The Pact-Only if all the brothers agree may Yaakov be told: The brothers were worried that eventually, with the passing of time, some of the brothers would have remorse for what they did, and due to their inability to withstand their father’s suffering, reveal to their father what happened. This could jeopardize the lot of all the other brothers, risking Yaakov cursing them and causing them to be excluded from the tribes of Israel. Therefore, they made a pact at the time of the sale of Yosef that no one was allowed to reveal this matter to their father unless all of them agree to it, and anyone who would break this pact would be under excommunication.

The reason they joined G-d into their pact: The above pact did not suffice, as the brothers still worried that perhaps some or majority of the brothers would apply undue pressure on the rest of the brothers to agree to reveal the matter to their father. Therefore, they came up with the idea of joining G-d into their scheme, and that even if all of them agreed to reveal the matter to their father they would not be allowed to do so until they received consent or indication from G-d. Accordingly, G-d was never included in the potential excommunication was simply chosen as an advisory board to allow the brothers to reveal the information to their father.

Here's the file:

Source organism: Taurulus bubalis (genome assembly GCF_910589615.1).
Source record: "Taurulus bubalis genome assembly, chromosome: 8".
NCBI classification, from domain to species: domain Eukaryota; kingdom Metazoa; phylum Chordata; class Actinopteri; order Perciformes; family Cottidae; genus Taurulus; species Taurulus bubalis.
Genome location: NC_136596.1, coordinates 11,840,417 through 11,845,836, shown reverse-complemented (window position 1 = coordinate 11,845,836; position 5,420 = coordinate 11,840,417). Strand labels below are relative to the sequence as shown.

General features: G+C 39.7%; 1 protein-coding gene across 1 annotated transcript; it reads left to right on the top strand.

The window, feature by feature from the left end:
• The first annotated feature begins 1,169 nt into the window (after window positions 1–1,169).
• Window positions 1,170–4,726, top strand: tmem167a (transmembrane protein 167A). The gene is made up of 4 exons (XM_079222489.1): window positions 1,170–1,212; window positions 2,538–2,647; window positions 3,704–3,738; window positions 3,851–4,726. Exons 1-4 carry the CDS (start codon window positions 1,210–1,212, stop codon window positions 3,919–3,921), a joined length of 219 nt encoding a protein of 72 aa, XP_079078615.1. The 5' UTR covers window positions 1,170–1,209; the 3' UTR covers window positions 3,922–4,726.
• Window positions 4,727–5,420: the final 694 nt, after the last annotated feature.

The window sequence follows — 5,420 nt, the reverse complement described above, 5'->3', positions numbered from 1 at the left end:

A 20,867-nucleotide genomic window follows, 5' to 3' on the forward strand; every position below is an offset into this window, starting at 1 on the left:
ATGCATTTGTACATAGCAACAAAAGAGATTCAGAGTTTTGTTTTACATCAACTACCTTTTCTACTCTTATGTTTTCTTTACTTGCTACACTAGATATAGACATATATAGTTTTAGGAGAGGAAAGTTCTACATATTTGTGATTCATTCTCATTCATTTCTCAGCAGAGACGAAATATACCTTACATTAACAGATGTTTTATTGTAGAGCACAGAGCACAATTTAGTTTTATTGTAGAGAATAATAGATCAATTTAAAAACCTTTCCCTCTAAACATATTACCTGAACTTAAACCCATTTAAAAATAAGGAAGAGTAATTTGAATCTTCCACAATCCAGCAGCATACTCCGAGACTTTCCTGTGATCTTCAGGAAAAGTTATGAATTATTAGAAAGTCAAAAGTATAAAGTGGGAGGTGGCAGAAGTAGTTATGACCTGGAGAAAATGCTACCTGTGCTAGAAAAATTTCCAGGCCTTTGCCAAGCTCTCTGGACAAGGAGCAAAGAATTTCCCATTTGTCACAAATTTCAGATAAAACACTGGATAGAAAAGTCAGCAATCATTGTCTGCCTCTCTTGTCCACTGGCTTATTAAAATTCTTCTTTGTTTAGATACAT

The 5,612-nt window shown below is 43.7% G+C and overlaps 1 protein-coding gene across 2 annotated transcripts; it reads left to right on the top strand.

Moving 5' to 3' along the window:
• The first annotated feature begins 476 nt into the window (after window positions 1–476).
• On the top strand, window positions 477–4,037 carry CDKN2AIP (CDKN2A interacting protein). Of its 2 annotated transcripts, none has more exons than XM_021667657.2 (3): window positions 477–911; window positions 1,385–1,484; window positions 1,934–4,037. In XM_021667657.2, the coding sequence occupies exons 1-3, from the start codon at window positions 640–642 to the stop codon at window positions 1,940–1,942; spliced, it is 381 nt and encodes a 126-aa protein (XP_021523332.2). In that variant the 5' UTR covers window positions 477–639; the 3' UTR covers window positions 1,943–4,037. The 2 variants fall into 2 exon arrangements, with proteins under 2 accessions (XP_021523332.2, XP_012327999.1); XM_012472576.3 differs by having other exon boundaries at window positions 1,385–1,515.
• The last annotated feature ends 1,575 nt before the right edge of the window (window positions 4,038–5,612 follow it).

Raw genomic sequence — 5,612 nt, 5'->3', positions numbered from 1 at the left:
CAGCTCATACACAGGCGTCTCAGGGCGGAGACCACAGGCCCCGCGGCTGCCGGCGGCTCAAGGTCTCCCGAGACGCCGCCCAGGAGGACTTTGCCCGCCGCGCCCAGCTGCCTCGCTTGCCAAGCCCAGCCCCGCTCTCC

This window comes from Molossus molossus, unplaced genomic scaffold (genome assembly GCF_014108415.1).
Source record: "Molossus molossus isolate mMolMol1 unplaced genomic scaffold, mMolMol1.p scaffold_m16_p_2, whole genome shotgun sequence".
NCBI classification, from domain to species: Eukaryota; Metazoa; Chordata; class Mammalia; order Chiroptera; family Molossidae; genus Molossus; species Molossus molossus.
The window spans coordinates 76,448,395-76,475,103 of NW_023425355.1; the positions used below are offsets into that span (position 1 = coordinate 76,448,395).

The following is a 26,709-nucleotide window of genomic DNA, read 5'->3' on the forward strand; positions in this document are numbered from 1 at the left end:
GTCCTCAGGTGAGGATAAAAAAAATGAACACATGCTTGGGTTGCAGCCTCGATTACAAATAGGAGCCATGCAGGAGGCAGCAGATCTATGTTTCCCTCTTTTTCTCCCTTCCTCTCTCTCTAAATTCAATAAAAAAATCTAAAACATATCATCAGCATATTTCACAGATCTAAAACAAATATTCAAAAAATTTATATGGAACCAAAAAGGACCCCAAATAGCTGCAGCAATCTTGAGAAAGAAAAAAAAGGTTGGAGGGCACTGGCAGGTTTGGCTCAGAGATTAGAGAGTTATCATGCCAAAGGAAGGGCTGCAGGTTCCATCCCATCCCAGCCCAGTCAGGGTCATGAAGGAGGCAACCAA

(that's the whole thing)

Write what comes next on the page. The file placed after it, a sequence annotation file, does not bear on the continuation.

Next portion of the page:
The brothers in truth regretted what they did but could not tell their father due to lack of G-d’s consent: Based on the above explanation, we can explain that in truth many, if not all, of the brothers were filled with remorse for what they had done and truly desired to tell their father Yaakov and relieve his suffering prior to the passing of 22 years. However, they simply could not do so until they received the consent and sign from heaven. Thus, although the verse[10] explicitly states that they had regrets for what they did, they still could not inform their father of it until they received a sign from heaven. Accordingly, one should not view the brothers as being of such cruel and evil disposition that even after seeing their father suffering for 22 years they still refused to tell him, as in truth they desired to tell him but were prohibited from doing so due to their pact with G-d, and the excommunication that they would receive if they bypassed G-d’s consent.